高血圧の将来の治療法か

Electric Stimulation: “Blood Pressure Adjustment Takes Time”

03/22/2013

  

Doctor Rolf Wachter; © private

Electric stimulation is the artificial activation of nerves through electric current. The most widely known example from medicine may be the cardiac pacemaker. But chronic high blood pressure can also be treated with an active implant: the baroreceptor stimulator triggers a stimulus in the nervous system that causes a drop of blood pressure.

MEDICA.de spoke with Doctor Rolf Wachter from the University Medical Center Göttingen. The hospital participates in a study to test the second generation of baroreceptor stimulators. A novelty here is the use of the device to treat chronic cardiac insuffiency.


MEDICA.de: Doctor Wachter, how does the baroreceptor stimulator work?

Rolf Wachter: The vascular surgeon attaches an electrode onto the carotid artery. The baroreceptor, a neural node that transmits stimuli to the brain to control the blood pressure is located there. The brain then causes a reaction in the autonomic nervous system, which regulates blood pressure. In our case, heart rate and blood pressure then decrease. The stimulator that is implanted under the collarbone amplifies the signal of the baroreceptor to the brain and the blood pressure drops more. This is the so-called baroreflex.

MEDICA.de: When do you use the stimulator?

Wachter: Technically, the treatment is permitted for patients with refractory hypertension. That is to say, the blood pressure is more than 140/90 mmHg, even though the patient is taking at least three drugs to combat it. We proceed more restrictively and take considerably more difficult cases, because this involves surgery: a patient does not take three, but usually five to six medications to lower blood pressure without adequate effect. Together with the nephrologists, which are in charge of our hypertension outpatient clinic, we interdisciplinary decide which patients are suited for the treatment.

MEDICA.de: The current study in Göttingen has been in progress since March 2011. In addition, the stimulators have also been available for some time now in the U.S.

Wachter: At this point, we are not just using the stimulators in the study, but to some extent already in regular patient care, and we also implant the device outside of scientific projects. The second, smaller generation of devices has been in use since 2011.

MEDICA.de: What results do you achieve in the long run after the implantation?

Wachter: After approximately six months, we achieve a blood pressure reduction of 25-30 mmHg. The effect seems to remain constant longer, but there are also indications that the effect is getting stronger. However, about 20 percent of patients also benefit little or not at all from this treatment. These patients leave the study, when they believe the device does not help. This is why after four to five years, we only see those patients again, who respond well to the treatment.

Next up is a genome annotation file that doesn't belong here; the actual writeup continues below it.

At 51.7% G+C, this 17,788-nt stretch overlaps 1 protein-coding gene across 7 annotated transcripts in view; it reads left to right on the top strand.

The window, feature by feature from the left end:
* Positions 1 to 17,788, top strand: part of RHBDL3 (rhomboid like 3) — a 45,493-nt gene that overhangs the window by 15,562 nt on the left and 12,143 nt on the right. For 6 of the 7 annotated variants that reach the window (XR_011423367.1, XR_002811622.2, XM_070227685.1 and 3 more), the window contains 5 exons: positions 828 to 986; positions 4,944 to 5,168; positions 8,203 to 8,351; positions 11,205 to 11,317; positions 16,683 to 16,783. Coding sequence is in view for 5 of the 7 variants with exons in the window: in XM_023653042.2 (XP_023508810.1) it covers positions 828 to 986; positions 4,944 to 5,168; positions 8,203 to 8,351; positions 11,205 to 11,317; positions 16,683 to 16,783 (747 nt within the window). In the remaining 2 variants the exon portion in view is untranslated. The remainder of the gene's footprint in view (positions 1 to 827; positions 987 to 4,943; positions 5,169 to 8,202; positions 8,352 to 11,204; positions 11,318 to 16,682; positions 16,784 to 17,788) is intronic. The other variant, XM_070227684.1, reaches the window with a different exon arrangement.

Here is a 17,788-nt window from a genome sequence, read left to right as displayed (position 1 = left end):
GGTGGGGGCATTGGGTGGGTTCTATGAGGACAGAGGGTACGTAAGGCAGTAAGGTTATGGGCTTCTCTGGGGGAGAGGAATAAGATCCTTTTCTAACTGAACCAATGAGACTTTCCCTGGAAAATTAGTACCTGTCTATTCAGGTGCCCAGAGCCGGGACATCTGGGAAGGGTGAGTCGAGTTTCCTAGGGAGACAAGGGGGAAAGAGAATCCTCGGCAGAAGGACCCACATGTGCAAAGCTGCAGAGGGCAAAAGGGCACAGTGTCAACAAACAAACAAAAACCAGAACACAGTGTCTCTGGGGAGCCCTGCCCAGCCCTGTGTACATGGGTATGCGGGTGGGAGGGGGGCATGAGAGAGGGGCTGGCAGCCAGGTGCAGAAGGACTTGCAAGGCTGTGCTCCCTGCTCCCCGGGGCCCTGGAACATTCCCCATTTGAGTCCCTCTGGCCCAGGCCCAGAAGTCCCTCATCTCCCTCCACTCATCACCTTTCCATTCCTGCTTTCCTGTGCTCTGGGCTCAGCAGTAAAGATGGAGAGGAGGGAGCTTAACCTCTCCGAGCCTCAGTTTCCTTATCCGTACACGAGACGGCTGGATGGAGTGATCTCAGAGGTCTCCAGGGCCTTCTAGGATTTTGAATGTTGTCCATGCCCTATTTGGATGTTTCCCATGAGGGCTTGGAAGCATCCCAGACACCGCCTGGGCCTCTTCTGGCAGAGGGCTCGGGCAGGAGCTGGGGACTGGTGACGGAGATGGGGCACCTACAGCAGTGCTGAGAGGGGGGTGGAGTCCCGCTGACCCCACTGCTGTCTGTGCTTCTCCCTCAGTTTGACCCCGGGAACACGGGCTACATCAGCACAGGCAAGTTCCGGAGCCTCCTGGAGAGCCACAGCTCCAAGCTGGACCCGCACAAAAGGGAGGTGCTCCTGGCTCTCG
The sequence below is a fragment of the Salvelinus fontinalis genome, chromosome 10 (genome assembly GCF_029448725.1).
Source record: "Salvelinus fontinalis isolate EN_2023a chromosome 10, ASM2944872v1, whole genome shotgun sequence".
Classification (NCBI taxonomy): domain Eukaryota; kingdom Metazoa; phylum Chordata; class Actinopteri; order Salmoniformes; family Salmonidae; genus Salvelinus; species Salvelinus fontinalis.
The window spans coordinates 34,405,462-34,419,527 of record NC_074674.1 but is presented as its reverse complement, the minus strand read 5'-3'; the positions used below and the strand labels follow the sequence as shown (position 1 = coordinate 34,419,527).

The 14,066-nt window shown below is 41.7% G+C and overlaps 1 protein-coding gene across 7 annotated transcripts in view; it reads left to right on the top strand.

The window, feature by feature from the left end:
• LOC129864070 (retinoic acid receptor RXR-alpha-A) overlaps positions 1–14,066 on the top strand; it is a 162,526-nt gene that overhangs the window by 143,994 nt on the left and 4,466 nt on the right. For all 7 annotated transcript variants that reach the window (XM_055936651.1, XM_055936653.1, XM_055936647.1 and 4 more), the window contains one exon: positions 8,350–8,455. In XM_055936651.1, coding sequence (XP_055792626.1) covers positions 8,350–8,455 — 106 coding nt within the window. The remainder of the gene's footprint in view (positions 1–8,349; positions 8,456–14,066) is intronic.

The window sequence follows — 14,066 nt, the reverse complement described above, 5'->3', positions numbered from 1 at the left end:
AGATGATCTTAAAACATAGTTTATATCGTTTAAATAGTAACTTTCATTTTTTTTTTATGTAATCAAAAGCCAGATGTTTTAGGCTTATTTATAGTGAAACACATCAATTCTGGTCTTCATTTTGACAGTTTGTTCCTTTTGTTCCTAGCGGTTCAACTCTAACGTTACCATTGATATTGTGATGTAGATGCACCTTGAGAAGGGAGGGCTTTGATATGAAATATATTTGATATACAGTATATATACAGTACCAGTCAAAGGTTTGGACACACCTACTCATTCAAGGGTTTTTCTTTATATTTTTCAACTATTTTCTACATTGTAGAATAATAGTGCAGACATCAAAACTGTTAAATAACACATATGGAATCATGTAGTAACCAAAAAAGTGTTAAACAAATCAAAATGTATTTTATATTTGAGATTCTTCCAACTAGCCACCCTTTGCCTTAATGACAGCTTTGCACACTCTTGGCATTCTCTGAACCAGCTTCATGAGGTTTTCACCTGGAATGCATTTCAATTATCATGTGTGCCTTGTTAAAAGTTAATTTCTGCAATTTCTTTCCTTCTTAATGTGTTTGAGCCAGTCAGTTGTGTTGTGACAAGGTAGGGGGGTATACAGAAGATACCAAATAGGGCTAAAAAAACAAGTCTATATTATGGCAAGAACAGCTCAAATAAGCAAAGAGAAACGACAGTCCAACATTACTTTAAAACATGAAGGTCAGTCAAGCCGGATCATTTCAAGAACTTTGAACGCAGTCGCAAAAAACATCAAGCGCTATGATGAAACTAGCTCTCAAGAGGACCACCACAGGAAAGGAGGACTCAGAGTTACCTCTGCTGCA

This tiny electrode is attached to the patient's carotid artery; © CVRxInc

MEDICA.de: Do you also notice side effects during operation?

Wachter: In individual cases, the baroreceptor stimulation is too strong and low blood pressure and heart rate cause problems. This can be resolved through reprogramming. In other cases, patients have become significantly calmer and more relaxed. We are currently trying to systematically analyze and understand such individual observations by extensively monitoring the patients. We pay attention to the heart, resilience, renal function and also to the psyche with the help of a psychosomatic specialist.

MEDICA.de: Why is patient monitoring so important?

Wachter: On the one hand, patients respond differently and on the other hand, the adjustment takes time. In one patient, the blood pressure could be lowered from 200 to 120 mmHg within minutes. If the body is no longer used to the low blood pressure, the sudden adjustment is problematic.

This is why patients in the beginning visit us monthly and we slowly increase the therapy. In addition, we check whether we are able to reduce drug use. For instance, what happens when we increase the stimulator output? Can we then reduce drug use? This takes time, which is why we monitor very intensely in the first six months. Afterwards, the intervals are getting longer, but patients still visit us several times per year.

MEDICA.de: Since the fall of 2011, you also treat patients with chronic cardiac insufficiency with the stimulator.

Wachter: This is still exclusively taking place as a study. So far, I am not able to say anything conclusive yet, but there appear to be similar effects than with high blood pressure. Definite results will be available in 2014 at the earliest.

MEDICA.de: How do you choose patients with cardiac insufficiency for the study?

Wachter: This is a clinical trial with strict criteria. We offer this therapy to relatively sick patients. These are patients undergoing standard therapy for systolic heart failure, who take ACE inhibitors, beta blockers as well as aldosterone antagonists, and who are still in class III of the NYHA classification and have already trouble breathing during light physical activity.

The interview was conducted by Timo Roth and translated by Elena O’Meara.
MEDICA.de

 

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